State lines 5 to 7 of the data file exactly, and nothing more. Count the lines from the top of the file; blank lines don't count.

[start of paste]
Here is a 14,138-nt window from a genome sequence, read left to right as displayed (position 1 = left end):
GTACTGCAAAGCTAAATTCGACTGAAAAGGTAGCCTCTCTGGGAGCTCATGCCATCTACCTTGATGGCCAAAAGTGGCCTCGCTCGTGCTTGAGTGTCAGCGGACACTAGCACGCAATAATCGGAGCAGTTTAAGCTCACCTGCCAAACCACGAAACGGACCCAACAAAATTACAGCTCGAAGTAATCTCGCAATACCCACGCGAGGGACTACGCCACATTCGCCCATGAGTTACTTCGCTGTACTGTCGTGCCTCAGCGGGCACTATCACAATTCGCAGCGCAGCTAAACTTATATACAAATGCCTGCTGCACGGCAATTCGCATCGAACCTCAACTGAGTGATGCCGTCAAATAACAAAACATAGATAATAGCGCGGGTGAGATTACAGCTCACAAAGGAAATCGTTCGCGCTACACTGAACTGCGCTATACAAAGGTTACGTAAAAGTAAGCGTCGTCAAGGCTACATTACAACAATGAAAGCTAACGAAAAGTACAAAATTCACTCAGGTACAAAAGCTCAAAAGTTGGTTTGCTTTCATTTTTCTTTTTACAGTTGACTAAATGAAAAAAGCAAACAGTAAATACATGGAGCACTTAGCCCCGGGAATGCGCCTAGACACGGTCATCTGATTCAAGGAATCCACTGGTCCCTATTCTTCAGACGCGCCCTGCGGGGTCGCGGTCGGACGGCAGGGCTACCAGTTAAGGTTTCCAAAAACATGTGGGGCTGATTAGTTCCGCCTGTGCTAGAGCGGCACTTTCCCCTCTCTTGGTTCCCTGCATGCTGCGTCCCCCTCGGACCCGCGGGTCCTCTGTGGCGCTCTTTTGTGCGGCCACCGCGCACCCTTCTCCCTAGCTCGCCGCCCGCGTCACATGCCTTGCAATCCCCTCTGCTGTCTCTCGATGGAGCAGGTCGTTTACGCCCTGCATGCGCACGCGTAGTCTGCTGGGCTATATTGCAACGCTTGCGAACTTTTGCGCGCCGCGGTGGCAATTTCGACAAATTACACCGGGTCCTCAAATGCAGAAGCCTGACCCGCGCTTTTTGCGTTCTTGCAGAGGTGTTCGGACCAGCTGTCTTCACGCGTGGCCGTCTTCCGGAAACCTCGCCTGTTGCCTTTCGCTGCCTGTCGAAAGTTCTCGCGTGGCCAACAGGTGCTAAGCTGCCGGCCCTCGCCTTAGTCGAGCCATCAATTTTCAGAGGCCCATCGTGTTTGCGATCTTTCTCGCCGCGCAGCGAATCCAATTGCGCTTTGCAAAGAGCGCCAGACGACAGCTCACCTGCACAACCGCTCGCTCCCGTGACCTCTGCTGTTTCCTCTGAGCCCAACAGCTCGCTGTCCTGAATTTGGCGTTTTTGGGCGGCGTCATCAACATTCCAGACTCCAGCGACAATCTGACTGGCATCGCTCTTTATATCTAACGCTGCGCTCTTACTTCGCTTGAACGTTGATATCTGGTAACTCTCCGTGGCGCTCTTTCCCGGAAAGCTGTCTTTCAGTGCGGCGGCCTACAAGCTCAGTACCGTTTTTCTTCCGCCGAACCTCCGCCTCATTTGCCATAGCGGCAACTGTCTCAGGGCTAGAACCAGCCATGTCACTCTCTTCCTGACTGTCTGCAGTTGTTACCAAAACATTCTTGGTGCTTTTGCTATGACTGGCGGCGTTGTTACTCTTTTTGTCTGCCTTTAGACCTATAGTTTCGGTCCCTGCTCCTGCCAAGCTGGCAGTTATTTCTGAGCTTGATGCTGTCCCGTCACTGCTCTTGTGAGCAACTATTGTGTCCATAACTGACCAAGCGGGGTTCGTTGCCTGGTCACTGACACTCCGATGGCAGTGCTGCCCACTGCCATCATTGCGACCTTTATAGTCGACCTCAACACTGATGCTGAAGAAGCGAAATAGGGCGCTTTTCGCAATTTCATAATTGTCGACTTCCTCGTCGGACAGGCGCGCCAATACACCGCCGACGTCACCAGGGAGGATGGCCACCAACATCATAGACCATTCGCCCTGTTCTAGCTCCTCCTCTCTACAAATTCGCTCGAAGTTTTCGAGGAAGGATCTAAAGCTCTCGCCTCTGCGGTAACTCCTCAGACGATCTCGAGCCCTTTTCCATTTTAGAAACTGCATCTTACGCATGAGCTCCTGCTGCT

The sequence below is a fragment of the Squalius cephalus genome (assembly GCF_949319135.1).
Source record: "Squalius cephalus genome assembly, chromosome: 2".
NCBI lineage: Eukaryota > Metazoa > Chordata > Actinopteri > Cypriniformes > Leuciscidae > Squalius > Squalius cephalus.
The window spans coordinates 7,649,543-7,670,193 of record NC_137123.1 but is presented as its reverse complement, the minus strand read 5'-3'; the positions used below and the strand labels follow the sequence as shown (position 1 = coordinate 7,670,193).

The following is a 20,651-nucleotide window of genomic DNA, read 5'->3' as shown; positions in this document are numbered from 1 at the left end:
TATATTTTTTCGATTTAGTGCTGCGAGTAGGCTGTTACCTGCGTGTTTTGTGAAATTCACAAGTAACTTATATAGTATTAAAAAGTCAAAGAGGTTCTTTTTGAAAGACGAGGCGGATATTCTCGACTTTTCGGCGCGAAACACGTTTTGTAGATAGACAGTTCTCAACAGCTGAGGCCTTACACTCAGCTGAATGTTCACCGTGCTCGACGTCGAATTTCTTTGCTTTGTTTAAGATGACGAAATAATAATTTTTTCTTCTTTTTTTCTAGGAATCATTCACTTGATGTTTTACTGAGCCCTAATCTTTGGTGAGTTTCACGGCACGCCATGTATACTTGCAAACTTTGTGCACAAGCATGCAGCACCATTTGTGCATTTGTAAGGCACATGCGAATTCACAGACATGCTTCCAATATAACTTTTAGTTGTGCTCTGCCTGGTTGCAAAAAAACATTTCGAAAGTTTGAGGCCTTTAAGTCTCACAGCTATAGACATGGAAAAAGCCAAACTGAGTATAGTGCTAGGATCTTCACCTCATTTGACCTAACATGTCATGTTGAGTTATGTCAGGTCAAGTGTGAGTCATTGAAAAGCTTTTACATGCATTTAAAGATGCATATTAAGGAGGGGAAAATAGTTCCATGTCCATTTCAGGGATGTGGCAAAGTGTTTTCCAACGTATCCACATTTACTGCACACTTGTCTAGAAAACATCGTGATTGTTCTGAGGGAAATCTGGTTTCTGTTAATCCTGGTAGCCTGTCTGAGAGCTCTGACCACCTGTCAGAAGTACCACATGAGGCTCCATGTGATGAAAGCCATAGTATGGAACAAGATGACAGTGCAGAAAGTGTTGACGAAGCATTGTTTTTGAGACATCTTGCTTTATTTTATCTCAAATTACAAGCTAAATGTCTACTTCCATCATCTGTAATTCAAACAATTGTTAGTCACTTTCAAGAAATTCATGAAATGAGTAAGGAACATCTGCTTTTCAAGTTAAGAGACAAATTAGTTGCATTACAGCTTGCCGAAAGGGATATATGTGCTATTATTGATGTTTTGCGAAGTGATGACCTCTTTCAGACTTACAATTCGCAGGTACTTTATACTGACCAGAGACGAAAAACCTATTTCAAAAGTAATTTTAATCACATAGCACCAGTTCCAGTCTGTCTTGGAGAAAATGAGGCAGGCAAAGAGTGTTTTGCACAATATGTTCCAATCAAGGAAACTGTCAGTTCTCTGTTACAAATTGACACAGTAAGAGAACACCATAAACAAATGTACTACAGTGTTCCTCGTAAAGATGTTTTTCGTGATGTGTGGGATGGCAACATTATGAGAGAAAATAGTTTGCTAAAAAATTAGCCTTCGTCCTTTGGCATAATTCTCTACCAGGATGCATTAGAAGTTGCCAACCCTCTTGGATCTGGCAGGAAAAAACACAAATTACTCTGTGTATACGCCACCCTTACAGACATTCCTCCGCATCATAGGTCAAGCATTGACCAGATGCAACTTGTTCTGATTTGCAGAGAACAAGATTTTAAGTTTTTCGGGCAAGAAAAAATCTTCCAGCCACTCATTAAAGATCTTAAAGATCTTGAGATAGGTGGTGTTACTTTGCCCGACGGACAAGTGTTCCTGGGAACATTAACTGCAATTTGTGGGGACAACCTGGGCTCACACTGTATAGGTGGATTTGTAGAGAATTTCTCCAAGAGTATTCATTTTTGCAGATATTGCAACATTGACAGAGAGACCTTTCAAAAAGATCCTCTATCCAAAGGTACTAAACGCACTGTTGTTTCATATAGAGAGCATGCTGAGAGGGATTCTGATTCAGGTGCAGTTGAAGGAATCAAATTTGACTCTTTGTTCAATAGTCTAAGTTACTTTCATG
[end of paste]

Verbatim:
NCBI lineage: Eukaryota > Metazoa > Chordata > Actinopteri > Cypriniformes > Leuciscidae > Squalius > Squalius cephalus.
The window spans coordinates 7,649,543-7,670,193 of record NC_137123.1 but is presented as its reverse complement, the minus strand read 5'-3'; the positions used below and the strand labels follow the sequence as shown (position 1 = coordinate 7,670,193).

The following is a 20,651-nucleotide window of genomic DNA, read 5'->3' as shown; positions in this document are numbered from 1 at the left end: